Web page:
8 - 14 June 2000
Issue No. 485
|Published in Cairo by AL-AHRAM established in 1875|
A special radiance from the heart
Margo Veillon: Egyptian Harvests, Art book edited and with an introduction by Charlotte Hug, Cairo: The American University in Cairo Press, 2000. In the 1960s Margot Badran visited the artist's studio in Mahallat Malak
Margo Veillon's paintings, along with her sketches and photographs, of fellaheen and the Egyptian countryside, reproduced in the stunning new book Egyptian Harvests and displayed in a recent exhibition at the Cairo-Berlin Gallery, thrust me back into the Egypt of the middle decades of the last century. Looking at them, I found myself back in the little Renault Dauphine, my husband at the wheel, rumbling over a country road leading to Dessouq in the Western Delta and turning into a bumpy dirt path heading for Mahallat Malak and a visit to the Fahmy sisters. Negotiating clods of hard clay and wayward rocks and throwing up a whirl of fine dust, we suddenly lurched to a stop in front of a solid-looking house with high-arched loggia. Andrée Fahmy, shaded by a wide straw hat, greeted us warmly, a gesture repeated inside by her sister Alice who ran the ezba year round.
After being served a good country lunch and being shown to our shutter-darkened room, we were called down for late afternoon tea on the north porch. Suddenly, into a pleasant but rather sedate scene, plunged a lively person introduced as the artist Margo Veillon, and, with her, was the writer Penelope Bennett. While Penelope asked for gamoosa milk instead of tea, Margo jumped off the wicker chair onto which she had just alighted, grabbed a long stick lying about, and whacked off dry carob pods hanging from the trees making them fall in a shower on the ground. Movement is what I first remembered about Margo. She animated the house and the landscape and everyone around her.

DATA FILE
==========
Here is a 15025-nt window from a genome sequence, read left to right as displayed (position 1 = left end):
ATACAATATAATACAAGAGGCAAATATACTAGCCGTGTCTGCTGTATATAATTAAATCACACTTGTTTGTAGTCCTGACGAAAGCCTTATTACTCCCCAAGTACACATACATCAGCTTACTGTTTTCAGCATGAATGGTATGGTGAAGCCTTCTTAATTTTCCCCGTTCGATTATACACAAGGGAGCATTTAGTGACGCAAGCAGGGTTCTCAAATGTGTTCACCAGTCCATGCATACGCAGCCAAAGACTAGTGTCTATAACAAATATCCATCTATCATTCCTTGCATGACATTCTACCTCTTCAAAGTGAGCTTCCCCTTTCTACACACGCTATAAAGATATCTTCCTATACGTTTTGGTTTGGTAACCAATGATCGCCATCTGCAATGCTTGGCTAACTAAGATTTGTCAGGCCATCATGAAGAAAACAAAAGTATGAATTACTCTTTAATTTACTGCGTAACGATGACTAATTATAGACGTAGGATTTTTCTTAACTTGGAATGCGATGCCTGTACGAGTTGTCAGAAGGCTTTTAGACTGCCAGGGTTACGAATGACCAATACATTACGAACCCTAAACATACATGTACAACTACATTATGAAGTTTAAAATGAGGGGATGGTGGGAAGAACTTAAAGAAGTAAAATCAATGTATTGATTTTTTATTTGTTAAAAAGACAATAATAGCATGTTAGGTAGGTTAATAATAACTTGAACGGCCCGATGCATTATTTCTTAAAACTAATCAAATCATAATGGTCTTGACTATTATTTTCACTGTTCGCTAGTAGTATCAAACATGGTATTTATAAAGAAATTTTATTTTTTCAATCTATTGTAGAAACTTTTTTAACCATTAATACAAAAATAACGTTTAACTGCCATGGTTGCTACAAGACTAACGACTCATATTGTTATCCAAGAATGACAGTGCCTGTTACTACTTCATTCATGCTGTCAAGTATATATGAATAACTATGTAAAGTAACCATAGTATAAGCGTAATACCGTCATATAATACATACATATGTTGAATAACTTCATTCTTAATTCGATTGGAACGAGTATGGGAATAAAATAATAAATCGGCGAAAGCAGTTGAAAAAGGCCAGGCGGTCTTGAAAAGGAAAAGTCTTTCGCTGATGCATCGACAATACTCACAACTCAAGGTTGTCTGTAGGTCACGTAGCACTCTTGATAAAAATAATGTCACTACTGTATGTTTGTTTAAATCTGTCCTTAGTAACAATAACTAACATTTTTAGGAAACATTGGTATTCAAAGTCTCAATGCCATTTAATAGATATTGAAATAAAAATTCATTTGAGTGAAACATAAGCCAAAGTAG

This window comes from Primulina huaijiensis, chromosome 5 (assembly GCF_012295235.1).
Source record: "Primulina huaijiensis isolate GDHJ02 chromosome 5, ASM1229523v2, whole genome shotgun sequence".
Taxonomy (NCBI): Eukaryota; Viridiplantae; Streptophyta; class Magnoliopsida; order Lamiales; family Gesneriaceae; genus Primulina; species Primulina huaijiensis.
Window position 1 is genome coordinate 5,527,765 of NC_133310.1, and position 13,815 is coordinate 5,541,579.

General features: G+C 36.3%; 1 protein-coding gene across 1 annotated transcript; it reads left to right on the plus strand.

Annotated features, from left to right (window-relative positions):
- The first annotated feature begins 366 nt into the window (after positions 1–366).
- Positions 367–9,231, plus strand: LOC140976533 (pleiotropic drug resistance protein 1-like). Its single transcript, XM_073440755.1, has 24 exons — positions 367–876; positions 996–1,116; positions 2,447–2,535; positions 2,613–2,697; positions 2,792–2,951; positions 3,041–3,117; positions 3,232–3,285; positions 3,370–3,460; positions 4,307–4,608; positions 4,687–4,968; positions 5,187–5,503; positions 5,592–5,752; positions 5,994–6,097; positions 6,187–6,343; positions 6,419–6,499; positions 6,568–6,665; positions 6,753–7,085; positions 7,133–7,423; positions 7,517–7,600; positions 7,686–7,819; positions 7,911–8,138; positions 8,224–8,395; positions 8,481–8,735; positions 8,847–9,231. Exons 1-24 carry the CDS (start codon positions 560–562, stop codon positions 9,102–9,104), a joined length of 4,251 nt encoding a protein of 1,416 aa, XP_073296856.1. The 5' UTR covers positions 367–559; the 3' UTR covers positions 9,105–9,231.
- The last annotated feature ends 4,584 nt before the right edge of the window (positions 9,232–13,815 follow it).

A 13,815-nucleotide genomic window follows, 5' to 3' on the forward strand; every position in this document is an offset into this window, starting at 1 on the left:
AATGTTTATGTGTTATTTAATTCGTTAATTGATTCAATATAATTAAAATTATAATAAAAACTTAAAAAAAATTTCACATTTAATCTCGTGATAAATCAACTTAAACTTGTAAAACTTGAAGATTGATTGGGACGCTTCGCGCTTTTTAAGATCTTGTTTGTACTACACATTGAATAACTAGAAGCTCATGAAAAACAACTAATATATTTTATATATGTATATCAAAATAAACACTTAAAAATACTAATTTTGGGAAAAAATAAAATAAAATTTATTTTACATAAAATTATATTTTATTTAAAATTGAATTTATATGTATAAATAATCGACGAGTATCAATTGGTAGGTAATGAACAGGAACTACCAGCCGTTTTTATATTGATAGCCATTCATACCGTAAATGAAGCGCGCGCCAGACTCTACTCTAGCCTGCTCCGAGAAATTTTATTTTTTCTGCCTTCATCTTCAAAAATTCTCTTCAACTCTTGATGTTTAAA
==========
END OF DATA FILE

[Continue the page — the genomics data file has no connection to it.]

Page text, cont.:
Margo was a little intimidating to the young newcomer I was then, but she was also welcoming. One morning she invited me to see her studio. It was bursting with paintings in various stages of completion, tables full of paints and brushes, a red wooden chair, and windows letting in tall slabs of light and splashes of green from the soaring trees in their thick spring finery. Although I would like to have stayed longer, I did not linger in this second-floor sanctum as the artist seemed eager to get back to her work. I saw early on that both passion and discipline fought for control of Margo.
One day, as I approached the house from a late afternoon walk around the fields with the sun dropping onto the horizon and scattering final splashes of light on the gathering darkness of the Nile, I whiffed the intoxicating scent of freshly cut durra roasting in their leaves. After a feast of blackened corn, we all sank into the wicker chairs on the night-darkened veranda. Suddenly, we were assailed by fierce mosquitoes and armies of gnats. Egged on by their stinging bites and stirred by the music from the gramophone playing in the nearby room, we jumped out of our chairs one by one and started to dance. We whirled faster and faster, trying to fend off our attackers. We were to repeat "the dance of the mosquitoes" on subsequent evenings.
I never saw Mahallat Malak again after that early May visit. But, what was to be a long friendship with Margo was cemented there. Sadly, the next month, when the devastating June 1967 War came, Margo was abruptly cast out from her Delta paradise. Those were deeply wrenching days for everyone in Egypt. The countryside was placed out-of-bounds to all non-Egyptians with a kind of cordon militaire, and we were confined to the major cities until the early 1980s. Margo had been intensely happy at Mahallat Malak. In many ways it seems to have been her happiest moment. I don't think she ever quite got over the sudden rupture. Perhaps some of her pain was transformed into the special radiance of what for me is the "heart of the heart" of Margo's paintings of the Egyptian countryside.